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3 hours ago, pc_load_letter said:

Sooooooo tired of people thinking Carvial (and others) could go out of business.

 

As of this morning...Carnival Corp, Royal, and NCL are all in the top 5 on S&P 500 top movers. And that's them going UP, not down.

 

https://markets.businessinsider.com/index/market-movers/s&p_500

 

rWcQoWg.jpg

 

Hi 

 

Are you thinking that because a given company's share price is going up today it can't go broke tomorrow?

 

As long as you understand that a company (any company) needs to make a profit to stay in business. All these companies are not only not making a profit but are losing money every day, and have been for quite a while now. Given the fact that people are still asking questions on sites like this "will my Dec. cruise be cancelled?", indicates nobody really know when they might start operating again. 

 

The question has always been how long can they survive. You do understand, if these companies fail (seek creditor protection) it isn't the end of cruising. It just means they will restructure, most of the people they owe money to will receive little, as well as shareholders, and in time they will restart operations. The problem for us gung ho cruisers is that, we don't know when that will be.  Most other companies that were losing a billion $'s a month, now down to 1/2B a month would have shut their doors a long time ago. It is just that with so much at stake many people are willing to take the risk. The risk has always been and still is, that if this virus isn't under control and people can't safely travel internationally, cruising won't restart.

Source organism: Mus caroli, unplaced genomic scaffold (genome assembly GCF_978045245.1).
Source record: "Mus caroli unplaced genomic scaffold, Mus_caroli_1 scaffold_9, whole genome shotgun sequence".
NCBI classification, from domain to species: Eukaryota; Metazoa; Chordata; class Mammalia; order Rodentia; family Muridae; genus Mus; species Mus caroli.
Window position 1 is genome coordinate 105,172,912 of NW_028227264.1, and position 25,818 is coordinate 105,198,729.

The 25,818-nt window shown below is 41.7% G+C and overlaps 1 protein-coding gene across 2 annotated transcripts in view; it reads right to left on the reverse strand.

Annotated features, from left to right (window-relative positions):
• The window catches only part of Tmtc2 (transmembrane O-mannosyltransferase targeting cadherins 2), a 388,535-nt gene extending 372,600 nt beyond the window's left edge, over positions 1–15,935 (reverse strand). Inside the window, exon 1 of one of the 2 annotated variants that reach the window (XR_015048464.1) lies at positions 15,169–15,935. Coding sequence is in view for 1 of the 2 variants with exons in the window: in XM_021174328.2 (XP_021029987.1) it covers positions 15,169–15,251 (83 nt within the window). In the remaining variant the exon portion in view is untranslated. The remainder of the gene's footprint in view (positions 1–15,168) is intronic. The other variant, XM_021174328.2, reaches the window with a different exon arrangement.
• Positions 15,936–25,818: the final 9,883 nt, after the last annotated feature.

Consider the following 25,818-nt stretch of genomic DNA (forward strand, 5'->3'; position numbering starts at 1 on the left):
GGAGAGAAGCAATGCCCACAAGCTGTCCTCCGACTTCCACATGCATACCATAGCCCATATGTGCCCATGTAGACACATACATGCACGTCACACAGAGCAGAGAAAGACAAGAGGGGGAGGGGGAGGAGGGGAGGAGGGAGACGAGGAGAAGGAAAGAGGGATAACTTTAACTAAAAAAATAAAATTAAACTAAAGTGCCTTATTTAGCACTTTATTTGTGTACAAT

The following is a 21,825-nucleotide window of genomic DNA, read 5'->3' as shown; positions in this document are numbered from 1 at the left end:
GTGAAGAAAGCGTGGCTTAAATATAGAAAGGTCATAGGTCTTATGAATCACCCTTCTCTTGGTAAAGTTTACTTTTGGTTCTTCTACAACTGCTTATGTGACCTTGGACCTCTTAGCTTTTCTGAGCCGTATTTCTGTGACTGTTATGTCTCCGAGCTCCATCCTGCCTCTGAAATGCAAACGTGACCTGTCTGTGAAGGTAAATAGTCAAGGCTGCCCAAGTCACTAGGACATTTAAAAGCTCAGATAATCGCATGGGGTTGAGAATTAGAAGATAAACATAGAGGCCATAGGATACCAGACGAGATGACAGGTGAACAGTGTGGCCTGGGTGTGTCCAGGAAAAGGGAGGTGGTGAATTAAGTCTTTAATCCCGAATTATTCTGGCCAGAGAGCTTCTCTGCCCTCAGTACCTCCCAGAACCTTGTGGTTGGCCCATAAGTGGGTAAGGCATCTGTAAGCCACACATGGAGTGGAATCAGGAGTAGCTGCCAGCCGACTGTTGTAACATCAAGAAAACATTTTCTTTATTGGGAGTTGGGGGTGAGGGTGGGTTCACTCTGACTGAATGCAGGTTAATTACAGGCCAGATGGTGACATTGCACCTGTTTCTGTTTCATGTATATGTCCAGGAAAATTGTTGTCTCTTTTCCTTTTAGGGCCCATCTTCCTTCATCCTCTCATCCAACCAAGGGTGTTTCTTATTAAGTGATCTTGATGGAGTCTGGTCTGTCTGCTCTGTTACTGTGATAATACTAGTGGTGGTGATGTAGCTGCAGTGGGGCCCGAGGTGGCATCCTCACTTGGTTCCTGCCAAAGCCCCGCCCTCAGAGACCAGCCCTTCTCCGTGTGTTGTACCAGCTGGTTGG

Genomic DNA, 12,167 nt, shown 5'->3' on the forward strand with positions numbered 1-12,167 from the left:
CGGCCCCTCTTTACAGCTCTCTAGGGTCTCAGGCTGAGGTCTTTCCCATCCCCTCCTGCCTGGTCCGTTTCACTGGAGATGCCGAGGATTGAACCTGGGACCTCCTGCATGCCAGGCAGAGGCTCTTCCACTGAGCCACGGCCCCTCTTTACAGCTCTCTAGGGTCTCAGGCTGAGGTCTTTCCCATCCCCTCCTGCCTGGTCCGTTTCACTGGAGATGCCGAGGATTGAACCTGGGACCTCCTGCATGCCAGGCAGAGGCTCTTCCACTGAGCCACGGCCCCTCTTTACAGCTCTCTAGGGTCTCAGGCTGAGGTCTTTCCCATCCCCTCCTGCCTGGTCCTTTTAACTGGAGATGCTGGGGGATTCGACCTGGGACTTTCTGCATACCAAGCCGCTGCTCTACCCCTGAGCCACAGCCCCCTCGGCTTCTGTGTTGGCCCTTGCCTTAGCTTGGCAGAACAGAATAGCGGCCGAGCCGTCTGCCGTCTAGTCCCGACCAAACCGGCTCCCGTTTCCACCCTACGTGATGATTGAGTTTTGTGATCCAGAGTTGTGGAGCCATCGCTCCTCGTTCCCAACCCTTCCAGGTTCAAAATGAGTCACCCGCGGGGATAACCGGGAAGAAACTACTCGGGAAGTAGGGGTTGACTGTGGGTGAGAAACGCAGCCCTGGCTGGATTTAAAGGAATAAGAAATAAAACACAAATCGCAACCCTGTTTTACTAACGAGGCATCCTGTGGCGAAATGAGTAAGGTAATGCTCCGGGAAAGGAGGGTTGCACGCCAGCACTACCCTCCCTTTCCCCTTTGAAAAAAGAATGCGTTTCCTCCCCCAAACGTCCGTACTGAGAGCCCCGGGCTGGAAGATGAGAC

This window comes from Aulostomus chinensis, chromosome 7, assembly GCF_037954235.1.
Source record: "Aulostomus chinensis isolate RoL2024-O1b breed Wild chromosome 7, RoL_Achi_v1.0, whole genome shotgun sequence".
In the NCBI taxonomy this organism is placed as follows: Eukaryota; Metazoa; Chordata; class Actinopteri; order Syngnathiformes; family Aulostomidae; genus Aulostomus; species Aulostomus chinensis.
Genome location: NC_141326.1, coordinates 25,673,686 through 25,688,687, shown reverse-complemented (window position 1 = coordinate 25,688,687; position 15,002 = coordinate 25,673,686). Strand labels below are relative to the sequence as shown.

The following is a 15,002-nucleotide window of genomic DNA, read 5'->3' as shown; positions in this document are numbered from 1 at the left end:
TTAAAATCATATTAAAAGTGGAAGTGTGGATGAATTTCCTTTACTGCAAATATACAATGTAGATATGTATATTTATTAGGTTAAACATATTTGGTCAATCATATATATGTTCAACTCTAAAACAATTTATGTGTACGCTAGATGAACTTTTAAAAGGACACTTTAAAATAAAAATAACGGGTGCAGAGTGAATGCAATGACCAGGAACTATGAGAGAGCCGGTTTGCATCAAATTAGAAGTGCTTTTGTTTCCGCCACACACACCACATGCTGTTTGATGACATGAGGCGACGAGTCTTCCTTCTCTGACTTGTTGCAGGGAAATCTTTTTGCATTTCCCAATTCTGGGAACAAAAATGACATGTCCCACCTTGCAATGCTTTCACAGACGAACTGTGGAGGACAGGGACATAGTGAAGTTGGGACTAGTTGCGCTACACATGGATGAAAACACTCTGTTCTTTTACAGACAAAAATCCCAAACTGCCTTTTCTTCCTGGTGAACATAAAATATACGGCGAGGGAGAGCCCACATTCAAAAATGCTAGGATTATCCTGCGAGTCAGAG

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1 hour ago, PhillyFan33579 said:


Not crazy at all in light of everything going on. The only thing possibly crazy in my book is the stock price isn’t even lower. 

 

It was as low as 7 not to long ago. If you purchased then, you've doubled your money. Like I said above, it's gained 30% in the last six months.

 

Get the cruises going without issue and you will see them hit 30 by February.

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1 hour ago, pc_load_letter said:

 

It was as low as 7 not to long ago. If you purchased then, you've doubled your money. Like I said above, it's gained 30% in the last six months.

 

Get the cruises going without issue and you will see them hit 30 by February.

 

Hi

That's the whole point. Nobody,  including you, even knows if cruises will start before Feb. 

 

If you look back a few months on this site, you will see many posters who were very confident that their Aug. (as well as Jul., Sep., Oct.) cruises would sail. Are you as confident as they were? People were making lots of money buying and selling the company shares during those months as well.

 

The bottom line... if they don't start, they can go broke. When they do start again, whoever is still standing will possibly have a viable business model. There will be a reassessment of the industry, once it restarts, not before. Not only do we not know when they might start up, but we also don't know anything about what extra costs will be involved (without even looking at debt). We don't know how the customers will respond. We don't know what type of competition the cruise lines will face. Land based vacation packages are happening now. If the price isn't just right and customers don't like the way restrictions affect the cruise experience, even if they are able to operate, they may not be competitive any more. 

 

You said it, "get cruises going without issue and you will see them hit 30 by Feb." Please explain to me how the situation has improved since Mar., to indicated that this could actually happen, sometime in the near future. This will take years to play out, just like all the other potential bankruptcies forecast around the world.